Willie Foster

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This article is about the Hall of Fame baseball player. For the zoo director, see William Foster.

William Hendrick Foster (born June 12, 1904 in Calvert, Texas; died September 16, 1978 in Lorman, Mississippi) pitched one game for the 1925 Birmingham Black Barons. He played mainly with the Chicago American Giants through the 1920s and 1930s and later coached baseball at Alcorn Agricultural and Mechanical College in Mississippi. He was elected to the Baseball Hall of Fame in 1996.

Foster was the younger half brother of Negro Leagues manger and owner Andrew "Rube" Foster. He was raised by his grandparents in Rodney, Mississippi. After Rube Foster declined Bill's request to join his Chicago team, he signed up instead with the Memphis Red Sox in 1923, but Rube immediately wrote to demand him back. He spent some time with the American Giants that year and the next, and then split the 1925 season between Chicago and Birmingham. In his sole start for the Black Barons, Foster allowed one hit and no runs, and walked 4 in 9 innings for a complete game shutout.

He returned to the American Giants as a regular starting pitcher in 1926, and helped carry the team to back-to-back Negro National League pennants.

For the 1926 season, Foster won 26 games, including a stretch of 23 consecutive wins. In a playoff double-header against the Kansas City Monarchs, Foster recorded consecutive complete game shutouts to advance the American Giants to the Negro World Series. He followed with a 32-3 record on the way to a second pennant in 1927.

Over the next decade he remained with that team, except for brief stints with the Monarchs, Homestead Grays, and Pittsburgh Crawfords. For the 1930 season he also filled the role of field manager. In 1931 Foster won 23 games for the Grays with only 5 losses. On October 31 of that year he pitched in an all-star match-up against Major League players. He was the top vote-getter in the 1933 East-West All-Star Game, which he won with a complete game. He retired from the Negro Leagues in 1936.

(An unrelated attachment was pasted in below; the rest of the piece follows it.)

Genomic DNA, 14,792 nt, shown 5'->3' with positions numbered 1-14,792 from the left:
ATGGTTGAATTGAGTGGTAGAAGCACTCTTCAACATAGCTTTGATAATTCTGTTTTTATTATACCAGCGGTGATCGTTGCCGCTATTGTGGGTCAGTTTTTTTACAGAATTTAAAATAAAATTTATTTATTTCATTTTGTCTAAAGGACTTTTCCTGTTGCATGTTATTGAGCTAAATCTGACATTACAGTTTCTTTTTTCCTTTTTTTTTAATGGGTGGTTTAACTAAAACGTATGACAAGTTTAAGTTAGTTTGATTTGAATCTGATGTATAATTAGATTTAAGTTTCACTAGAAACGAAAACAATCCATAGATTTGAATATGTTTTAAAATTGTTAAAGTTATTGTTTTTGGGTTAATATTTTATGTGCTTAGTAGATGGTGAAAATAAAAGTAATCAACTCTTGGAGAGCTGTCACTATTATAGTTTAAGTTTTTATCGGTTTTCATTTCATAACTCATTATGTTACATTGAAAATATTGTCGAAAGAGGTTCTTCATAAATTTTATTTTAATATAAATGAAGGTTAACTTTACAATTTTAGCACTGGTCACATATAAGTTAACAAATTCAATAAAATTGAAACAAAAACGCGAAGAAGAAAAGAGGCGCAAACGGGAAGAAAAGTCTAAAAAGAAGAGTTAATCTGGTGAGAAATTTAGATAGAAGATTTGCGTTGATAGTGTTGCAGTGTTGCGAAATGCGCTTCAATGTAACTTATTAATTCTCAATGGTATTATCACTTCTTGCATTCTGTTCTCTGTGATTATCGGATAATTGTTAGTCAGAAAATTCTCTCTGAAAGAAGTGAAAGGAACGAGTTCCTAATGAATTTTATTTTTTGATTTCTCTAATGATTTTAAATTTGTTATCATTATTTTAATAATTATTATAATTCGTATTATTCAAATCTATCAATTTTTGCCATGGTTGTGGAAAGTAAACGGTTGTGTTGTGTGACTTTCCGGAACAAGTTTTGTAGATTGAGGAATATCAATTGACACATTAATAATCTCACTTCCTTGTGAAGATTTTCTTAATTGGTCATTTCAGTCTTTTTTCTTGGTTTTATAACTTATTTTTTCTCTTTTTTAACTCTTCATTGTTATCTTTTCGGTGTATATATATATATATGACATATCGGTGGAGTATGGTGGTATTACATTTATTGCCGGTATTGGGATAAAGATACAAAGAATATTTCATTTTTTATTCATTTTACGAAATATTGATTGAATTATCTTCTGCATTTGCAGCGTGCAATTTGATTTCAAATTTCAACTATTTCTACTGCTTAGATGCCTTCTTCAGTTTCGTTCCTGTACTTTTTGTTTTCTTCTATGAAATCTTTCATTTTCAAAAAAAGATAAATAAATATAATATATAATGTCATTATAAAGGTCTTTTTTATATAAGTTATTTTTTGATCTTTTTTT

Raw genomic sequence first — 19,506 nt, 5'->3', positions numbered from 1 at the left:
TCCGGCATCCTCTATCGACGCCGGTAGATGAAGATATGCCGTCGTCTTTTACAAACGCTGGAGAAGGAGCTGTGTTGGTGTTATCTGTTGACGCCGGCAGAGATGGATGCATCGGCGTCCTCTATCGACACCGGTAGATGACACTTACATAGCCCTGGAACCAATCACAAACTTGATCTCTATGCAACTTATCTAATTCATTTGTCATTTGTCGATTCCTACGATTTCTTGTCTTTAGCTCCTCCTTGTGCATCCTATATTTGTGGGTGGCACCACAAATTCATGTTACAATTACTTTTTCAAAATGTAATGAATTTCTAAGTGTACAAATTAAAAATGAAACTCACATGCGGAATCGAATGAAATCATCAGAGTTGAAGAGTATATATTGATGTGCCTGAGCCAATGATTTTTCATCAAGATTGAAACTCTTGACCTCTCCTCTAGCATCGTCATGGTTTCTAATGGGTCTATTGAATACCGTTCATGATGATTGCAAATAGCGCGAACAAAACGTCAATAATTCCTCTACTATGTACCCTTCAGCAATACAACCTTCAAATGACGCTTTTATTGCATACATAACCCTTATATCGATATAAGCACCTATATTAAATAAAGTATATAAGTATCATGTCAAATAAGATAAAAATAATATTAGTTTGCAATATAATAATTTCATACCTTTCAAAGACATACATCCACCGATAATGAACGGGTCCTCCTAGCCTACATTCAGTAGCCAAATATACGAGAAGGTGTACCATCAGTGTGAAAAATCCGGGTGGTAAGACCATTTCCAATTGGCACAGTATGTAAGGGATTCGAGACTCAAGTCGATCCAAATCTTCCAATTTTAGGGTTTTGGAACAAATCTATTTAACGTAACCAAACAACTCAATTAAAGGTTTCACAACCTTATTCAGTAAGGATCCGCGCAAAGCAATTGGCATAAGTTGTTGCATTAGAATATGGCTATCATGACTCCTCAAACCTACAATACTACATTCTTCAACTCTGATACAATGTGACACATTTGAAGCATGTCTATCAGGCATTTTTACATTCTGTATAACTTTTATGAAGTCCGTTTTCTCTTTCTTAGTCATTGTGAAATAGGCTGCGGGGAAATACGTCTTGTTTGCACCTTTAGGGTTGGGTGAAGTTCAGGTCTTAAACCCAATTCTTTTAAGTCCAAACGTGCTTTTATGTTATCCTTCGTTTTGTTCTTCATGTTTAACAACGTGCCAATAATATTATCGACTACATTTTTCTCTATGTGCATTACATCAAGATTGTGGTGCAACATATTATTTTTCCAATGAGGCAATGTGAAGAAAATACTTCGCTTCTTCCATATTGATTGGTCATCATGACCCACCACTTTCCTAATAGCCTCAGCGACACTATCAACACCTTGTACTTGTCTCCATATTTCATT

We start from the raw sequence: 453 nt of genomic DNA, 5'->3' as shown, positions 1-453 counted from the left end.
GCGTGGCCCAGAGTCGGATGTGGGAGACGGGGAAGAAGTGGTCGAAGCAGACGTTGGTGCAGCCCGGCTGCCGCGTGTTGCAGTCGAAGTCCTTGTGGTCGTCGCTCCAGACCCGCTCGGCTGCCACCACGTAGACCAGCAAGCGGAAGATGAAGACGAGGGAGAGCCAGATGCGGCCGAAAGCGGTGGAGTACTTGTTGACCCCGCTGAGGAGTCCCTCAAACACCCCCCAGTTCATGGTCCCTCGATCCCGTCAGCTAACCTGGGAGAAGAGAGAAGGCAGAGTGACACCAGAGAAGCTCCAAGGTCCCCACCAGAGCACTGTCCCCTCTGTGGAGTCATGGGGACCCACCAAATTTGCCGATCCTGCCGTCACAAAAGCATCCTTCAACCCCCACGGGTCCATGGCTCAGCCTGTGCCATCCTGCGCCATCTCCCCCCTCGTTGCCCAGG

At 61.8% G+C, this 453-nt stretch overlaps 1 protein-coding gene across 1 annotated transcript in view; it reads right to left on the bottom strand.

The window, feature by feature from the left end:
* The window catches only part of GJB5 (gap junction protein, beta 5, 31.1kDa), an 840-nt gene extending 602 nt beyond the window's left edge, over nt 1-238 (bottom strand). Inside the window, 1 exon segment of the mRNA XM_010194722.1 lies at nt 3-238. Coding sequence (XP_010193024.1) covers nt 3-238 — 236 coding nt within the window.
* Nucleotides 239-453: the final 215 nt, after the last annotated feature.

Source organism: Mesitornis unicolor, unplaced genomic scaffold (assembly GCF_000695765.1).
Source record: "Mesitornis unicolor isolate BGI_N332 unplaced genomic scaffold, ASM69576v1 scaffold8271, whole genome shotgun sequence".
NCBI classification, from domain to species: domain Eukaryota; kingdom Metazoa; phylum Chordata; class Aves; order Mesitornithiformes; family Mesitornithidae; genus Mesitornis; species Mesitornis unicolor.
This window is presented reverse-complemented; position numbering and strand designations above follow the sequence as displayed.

Known for his broad range of pitches and exceptional control, Foster was often compared to pitching legend Satchel Paige with some, including manager Dave Malarcher, saying he was the better pitcher.

After retiring, Foster moved to Tarboro, North Carolina where he married his childhood friend Thelma Quigless in 1941. He played some semi-professional baseball, coached Little League teams, and also sold policies for the North Carolina Mutual Life Insurance Company. Following a divorce, Foster remarried and moved to Mississippi. He was employed as dean of men and baseball coach at the Alcorn Agricultural and Mechanical College from 1960 to 1977. He died at home there in 1978 and is buried at the Carbondale Cemetery in Alcorn.

The Baseball Hall of Fame's Veterans Committee nominated Foster for induction in 1996. He has also been inducted into the Southwestern Athletic Conference Hall of Fame (1997) and the Mississippi Sports Hall of Fame. Alcorn State University's Foster Baseball Field at McGowan Stadium was named in his honor in 2012.


  • Dixon, Phil (2009) Phil Dixon's American Baseball Chronicles, Great Teams: The 1931 Homestead Grays. Vol. I. Xlibris ISBN 1441574719
  • Whirty, Ryan (September 24, 2013) "Baseball bonds Princeville, Hall of Fame pitcher Bill Foster." News & Observer.

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